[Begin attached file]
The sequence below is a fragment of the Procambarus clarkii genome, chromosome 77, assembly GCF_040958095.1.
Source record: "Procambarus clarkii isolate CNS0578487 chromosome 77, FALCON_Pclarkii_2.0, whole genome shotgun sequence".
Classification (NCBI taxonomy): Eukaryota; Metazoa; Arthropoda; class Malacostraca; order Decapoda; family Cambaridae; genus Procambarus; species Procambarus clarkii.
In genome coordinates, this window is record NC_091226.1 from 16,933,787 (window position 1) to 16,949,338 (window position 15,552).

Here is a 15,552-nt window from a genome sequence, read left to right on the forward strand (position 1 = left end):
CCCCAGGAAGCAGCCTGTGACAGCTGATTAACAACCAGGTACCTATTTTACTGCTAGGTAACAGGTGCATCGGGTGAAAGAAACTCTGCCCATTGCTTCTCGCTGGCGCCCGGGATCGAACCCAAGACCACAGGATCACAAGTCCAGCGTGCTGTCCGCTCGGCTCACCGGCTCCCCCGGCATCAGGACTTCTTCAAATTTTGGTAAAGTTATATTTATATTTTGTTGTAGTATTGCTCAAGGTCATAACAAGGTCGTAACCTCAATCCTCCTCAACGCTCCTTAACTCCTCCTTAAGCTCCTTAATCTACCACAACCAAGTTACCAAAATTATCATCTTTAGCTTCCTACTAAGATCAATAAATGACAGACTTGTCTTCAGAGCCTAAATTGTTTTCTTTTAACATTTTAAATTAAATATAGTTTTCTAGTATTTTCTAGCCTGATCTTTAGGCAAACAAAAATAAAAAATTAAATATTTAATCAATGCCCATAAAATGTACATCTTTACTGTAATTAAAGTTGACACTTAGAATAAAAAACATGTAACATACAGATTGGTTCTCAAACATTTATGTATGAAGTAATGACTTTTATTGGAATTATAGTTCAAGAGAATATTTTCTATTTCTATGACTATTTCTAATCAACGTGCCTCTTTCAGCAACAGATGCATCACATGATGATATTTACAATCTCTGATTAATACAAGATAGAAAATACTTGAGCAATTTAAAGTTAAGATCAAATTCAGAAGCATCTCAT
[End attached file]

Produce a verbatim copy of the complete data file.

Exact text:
The sequence below is a fragment of the Procambarus clarkii genome, chromosome 77, assembly GCF_040958095.1.
Source record: "Procambarus clarkii isolate CNS0578487 chromosome 77, FALCON_Pclarkii_2.0, whole genome shotgun sequence".
Classification (NCBI taxonomy): Eukaryota; Metazoa; Arthropoda; class Malacostraca; order Decapoda; family Cambaridae; genus Procambarus; species Procambarus clarkii.
In genome coordinates, this window is record NC_091226.1 from 16,933,787 (window position 1) to 16,949,338 (window position 15,552).

Here is a 15,552-nt window from a genome sequence, read left to right on the forward strand (position 1 = left end):
CCCCAGGAAGCAGCCTGTGACAGCTGATTAACAACCAGGTACCTATTTTACTGCTAGGTAACAGGTGCATCGGGTGAAAGAAACTCTGCCCATTGCTTCTCGCTGGCGCCCGGGATCGAACCCAAGACCACAGGATCACAAGTCCAGCGTGCTGTCCGCTCGGCTCACCGGCTCCCCCGGCATCAGGACTTCTTCAAATTTTGGTAAAGTTATATTTATATTTTGTTGTAGTATTGCTCAAGGTCATAACAAGGTCGTAACCTCAATCCTCCTCAACGCTCCTTAACTCCTCCTTAAGCTCCTTAATCTACCACAACCAAGTTACCAAAATTATCATCTTTAGCTTCCTACTAAGATCAATAAATGACAGACTTGTCTTCAGAGCCTAAATTGTTTTCTTTTAACATTTTAAATTAAATATAGTTTTCTAGTATTTTCTAGCCTGATCTTTAGGCAAACAAAAATAAAAAATTAAATATTTAATCAATGCCCATAAAATGTACATCTTTACTGTAATTAAAGTTGACACTTAGAATAAAAAACATGTAACATACAGATTGGTTCTCAAACATTTATGTATGAAGTAATGACTTTTATTGGAATTATAGTTCAAGAGAATATTTTCTATTTCTATGACTATTTCTAATCAACGTGCCTCTTTCAGCAACAGATGCATCACATGATGATATTTACAATCTCTGATTAATACAAGATAGAAAATACTTGAGCAATTTAAAGTTAAGATCAAATTCAGAAGCATCTCAT